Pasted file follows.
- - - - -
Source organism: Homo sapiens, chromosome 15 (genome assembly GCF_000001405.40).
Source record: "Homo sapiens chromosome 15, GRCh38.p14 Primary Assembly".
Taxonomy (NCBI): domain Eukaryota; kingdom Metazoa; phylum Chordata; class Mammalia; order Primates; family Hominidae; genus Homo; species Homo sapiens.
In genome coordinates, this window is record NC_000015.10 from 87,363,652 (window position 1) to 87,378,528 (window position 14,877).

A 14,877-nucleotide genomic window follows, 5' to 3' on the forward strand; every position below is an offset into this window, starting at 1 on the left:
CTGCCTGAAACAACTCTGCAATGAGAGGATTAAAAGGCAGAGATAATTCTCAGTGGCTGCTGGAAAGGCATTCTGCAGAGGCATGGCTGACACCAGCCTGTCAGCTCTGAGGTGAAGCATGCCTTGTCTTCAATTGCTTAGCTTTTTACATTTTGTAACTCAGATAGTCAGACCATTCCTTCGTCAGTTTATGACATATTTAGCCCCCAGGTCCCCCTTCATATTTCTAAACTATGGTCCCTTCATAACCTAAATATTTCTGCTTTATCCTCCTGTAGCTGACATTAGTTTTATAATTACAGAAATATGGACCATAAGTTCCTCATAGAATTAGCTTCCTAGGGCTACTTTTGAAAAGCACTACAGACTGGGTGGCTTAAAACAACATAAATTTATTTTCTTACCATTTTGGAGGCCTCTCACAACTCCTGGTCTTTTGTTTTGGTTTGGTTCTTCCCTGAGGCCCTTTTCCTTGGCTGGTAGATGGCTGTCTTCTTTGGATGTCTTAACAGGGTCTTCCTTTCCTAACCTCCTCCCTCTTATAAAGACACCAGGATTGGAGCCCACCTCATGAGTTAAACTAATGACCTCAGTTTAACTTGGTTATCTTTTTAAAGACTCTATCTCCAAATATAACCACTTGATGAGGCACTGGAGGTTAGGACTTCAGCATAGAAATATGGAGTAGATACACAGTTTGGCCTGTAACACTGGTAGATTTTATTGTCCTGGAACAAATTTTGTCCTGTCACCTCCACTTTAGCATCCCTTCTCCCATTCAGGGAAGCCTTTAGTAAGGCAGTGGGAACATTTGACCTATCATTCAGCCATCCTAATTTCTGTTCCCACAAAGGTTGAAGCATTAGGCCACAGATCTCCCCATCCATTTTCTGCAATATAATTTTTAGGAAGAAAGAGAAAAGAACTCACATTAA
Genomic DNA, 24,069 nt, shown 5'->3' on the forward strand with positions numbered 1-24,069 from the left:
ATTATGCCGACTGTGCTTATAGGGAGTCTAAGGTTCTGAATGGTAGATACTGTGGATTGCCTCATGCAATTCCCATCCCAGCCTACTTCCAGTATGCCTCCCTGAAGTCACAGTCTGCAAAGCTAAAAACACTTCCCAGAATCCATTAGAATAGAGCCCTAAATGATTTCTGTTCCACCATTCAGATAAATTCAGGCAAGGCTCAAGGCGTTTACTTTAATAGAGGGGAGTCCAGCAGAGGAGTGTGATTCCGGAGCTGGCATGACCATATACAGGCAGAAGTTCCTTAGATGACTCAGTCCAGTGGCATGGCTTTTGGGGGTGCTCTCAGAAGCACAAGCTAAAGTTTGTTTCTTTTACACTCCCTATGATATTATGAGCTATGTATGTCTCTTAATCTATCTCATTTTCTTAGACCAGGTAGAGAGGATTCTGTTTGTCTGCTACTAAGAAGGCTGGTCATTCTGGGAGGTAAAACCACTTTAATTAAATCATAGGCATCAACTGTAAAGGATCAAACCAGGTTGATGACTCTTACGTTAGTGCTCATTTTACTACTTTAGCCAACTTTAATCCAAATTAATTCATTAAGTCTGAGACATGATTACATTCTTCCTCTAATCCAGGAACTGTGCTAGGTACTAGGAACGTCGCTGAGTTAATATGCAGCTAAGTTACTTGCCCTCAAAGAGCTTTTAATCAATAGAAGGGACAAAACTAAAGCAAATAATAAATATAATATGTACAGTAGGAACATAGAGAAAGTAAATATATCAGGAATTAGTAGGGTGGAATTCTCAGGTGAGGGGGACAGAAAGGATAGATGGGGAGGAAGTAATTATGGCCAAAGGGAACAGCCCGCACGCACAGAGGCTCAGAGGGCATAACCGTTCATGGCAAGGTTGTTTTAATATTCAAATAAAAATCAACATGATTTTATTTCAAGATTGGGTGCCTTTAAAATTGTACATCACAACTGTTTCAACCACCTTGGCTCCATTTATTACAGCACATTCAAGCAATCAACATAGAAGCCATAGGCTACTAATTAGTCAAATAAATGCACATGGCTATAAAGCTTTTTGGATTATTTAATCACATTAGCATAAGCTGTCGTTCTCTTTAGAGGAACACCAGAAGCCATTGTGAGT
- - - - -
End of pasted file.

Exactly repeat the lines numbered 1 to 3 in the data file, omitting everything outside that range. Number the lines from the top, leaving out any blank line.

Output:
Source organism: Homo sapiens, chromosome 15 (genome assembly GCF_000001405.40).
Source record: "Homo sapiens chromosome 15, GRCh38.p14 Primary Assembly".
Taxonomy (NCBI): domain Eukaryota; kingdom Metazoa; phylum Chordata; class Mammalia; order Primates; family Hominidae; genus Homo; species Homo sapiens.